Much later that night, Hetty said to Millie as she pulled her nightgown over her head, “She is a spiteful, jealous cat, Millie, and I’m not at all certain that I can believe all that she told me.” Hetty fumbled with the buttons on her nightgown, forcing them into their proper holes. “But you know, the fact of the matter is that Lady Langley is Lady Melberry’s best friend and what with Lord Oberlon being her nephew, well, it does make some sense that Miss Maude could find out that Elizabeth had been pregnant. Oh my God. Millie, you do not think, do you, that perhaps the child was Damien’s?”

“Well, it may be the truth, Miss Hetty. You remember that we couldn’t understand why Elizabeth would have no choice, as she put it in her letter to your brother. It would appear that she wished to avoid a scandal by marrying herself off as quickly as possible. You told me yourself that her father, Old Colonel Springville, was a stiff, proper curmudgeon. Probably curl up his toes were his daughter to disgrace him in such a way. Probably shoot her if he could get away with it.”

“Poor Elizabeth. I can see it all now, Millie. She loved Damien, and though I can’t condone her behavior, or my brother’s, for that matter, they must have planned to marry.”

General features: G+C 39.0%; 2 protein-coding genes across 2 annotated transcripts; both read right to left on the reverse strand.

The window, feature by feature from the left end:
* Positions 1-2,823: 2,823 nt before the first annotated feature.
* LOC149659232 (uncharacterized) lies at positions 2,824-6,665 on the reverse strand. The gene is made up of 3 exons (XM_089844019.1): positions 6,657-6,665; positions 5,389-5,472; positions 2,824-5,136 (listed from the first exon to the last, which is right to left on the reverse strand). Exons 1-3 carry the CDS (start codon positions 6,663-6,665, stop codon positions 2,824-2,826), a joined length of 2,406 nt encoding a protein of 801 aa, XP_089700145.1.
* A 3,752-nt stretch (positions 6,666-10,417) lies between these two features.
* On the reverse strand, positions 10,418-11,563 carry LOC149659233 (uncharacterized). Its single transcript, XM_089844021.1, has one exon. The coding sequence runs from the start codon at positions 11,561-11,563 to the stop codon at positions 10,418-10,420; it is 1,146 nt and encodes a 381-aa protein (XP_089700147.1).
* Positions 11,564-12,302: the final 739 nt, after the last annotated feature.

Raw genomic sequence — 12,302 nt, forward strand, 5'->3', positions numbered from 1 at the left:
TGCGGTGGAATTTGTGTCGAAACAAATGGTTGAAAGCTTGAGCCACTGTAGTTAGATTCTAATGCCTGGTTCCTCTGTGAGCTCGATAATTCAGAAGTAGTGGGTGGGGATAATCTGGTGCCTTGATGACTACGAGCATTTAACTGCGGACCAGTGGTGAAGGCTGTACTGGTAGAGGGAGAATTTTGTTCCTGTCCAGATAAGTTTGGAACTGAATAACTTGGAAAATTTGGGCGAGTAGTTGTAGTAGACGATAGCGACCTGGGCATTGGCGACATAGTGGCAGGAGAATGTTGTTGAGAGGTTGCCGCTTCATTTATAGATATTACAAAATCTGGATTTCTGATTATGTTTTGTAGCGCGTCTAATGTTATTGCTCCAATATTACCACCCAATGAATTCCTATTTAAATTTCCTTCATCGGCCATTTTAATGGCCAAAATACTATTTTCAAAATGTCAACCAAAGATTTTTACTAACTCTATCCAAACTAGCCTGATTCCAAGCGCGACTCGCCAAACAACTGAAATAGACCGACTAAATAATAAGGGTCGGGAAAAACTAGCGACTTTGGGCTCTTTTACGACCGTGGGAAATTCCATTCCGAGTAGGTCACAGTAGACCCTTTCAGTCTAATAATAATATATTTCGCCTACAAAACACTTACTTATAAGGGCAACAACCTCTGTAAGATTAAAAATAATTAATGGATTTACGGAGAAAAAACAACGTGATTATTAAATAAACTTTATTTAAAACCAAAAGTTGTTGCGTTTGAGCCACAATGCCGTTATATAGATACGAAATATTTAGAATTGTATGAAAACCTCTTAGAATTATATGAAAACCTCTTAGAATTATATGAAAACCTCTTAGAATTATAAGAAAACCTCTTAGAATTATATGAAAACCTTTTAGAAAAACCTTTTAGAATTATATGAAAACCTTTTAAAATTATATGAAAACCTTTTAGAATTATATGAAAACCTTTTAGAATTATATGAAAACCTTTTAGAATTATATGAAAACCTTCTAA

Millie was silent a moment, staring thoughtfully over the top of Hetty’s head. “Do you think it’s possible that Lord Oberlon married Elizabeth without knowing she was pregnant?”

Hetty nodded, her eyes sad. “Yes, she must have kept silent to protect herself. When Lord Oberlon realized she was pregnant with Damien’s child, he practically deserted her, just as Miss Langley said. It’s ironic, is it not, Millie? He sent Damien to his death, thus winning the lady, only to discover that she had used him. How Damien must have suffered, knowing that she carried his child and he could do nothing about it.”

“Miss Hetty, hold a moment, there is something here that simply doesn’t let the key fit the lock.” Millie frowned and rubbed her fingertips against her thin ribs.

“You’re thinking that Lord Oberlon’s actions weren’t those of a libertine, a man who used women and didn’t care what happened to them once he was through?”

“Yes, it sounds like to me that his grace loved the girl. My ma told me that when men are smitten they will do any number of outrageous things to get what they want.”

Hetty said, her voice as harsh as the winter wind, “I don’t care about Lord Oberlon’s motives, Millie. The fact remains that it was he who is responsible for Damien’s death. No one else, just Lord Oberlon. And by God, he deserves all that I have planned for him.”